With e-commerce becoming increasingly popular as a sales outlet, opportunities to sell products on a global scale are also increasing, particularly in North America, with e-commerce sales expected to reach $423.34 billion in 2016, a rise of 15.6%. However, launching overseas is not easy. We will outline some of the main steps involved to launch your e-commerce website globally.
Localize your product
If you’re going to launch a particular product in more than one country, it’s important to make sure you adapt that product to suit local preferences and cultural differences. KFC made Chinese consumers a bit apprehensive when “finger licking good” was translated as “eat your fingers off.” This is an example of a well-known business failing to bring an existing product to a new market. Some companies go the extra mile to localize products by changing flavors or appearances to suit local preferences. Chocolate company, KitKat, for example, created a green tea chocolate bar specifically for Japanese customers.
Localize your website
Independent research firm, Common Sense Advisory conducted a survey in 2014, which found that 87 percent of consumers who can’t read English won’t purchase products or services from an English-language website. 60% of global customers also said they rarely buy on English-language sites. So it’s vital that if you’re branching out to non-English-speaking countries, that you translate all content. And that doesn’t mean relying on Google Translate. To ensure content appeals to international consumers in terms of language, style, tone, shopping habits and terminology, you should recruit a local team or professional translator.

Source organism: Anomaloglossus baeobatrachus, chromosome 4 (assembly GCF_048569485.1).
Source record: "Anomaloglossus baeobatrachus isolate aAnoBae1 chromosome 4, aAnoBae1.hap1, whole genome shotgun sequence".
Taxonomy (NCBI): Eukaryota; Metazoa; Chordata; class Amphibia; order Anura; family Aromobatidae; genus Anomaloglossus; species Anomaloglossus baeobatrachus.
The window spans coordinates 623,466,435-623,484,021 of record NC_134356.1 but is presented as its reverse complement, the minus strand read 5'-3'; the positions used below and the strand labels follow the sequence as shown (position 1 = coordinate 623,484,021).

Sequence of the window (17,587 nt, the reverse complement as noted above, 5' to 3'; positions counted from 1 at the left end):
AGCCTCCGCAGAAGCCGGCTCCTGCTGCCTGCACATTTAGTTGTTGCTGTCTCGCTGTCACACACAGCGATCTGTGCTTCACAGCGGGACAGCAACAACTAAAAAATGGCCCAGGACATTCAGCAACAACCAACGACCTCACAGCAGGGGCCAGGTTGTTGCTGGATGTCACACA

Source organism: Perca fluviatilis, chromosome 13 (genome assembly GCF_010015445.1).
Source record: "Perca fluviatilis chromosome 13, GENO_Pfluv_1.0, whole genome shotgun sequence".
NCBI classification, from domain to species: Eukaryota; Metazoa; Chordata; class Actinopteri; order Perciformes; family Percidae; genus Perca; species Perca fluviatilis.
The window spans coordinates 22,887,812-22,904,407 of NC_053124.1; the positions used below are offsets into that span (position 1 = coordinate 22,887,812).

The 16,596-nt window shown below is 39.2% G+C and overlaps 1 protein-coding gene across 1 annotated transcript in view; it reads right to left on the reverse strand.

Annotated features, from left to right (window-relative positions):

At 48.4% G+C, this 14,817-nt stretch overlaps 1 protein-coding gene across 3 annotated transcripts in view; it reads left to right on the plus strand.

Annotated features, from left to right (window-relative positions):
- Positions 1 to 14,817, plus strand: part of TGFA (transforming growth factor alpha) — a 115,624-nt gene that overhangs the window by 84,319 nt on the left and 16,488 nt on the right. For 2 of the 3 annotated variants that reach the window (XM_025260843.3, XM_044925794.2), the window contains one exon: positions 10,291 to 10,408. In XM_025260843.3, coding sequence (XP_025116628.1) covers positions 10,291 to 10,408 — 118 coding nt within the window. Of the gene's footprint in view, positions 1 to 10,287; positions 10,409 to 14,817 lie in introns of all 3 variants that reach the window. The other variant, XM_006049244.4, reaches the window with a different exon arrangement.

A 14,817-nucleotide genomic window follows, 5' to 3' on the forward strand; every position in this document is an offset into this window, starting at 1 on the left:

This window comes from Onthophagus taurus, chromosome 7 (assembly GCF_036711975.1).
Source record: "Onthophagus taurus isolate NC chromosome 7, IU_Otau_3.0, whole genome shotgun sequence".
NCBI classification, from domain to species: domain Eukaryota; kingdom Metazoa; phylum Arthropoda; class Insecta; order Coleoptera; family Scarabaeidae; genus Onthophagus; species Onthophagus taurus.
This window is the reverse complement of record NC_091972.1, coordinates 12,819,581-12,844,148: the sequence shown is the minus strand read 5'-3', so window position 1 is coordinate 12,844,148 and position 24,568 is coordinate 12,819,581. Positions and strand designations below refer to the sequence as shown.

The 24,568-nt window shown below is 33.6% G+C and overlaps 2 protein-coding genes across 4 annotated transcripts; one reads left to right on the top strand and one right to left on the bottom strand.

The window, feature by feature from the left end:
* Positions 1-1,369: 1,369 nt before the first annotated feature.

Assess supply and demand
In order to know what to sell in a new market, you need a good understanding of the demand in that particular market. Conducting a regional analysis around local competitors, product demand, pricing and consumer behavior will give you a better idea of the size of the market that exists, the supply-and-demand dynamic for your product and the price at which it can be sold.
Set prices accordingly
As mentioned in our previous point, after conducting a regional analysis of a new market, you can get a better idea of how to price your products accordingly. Many factors contribute to local pricing in global markets, including the cost to manufacture the product, your competitors’ pricing in that market, fluctuations in foreign currencies, and even the preferred payment method of that country. For example, according to Ontraport, 50% of Germans prefer paying with bank transfers, while many Chinese customers favor the international payment platform Alipay.
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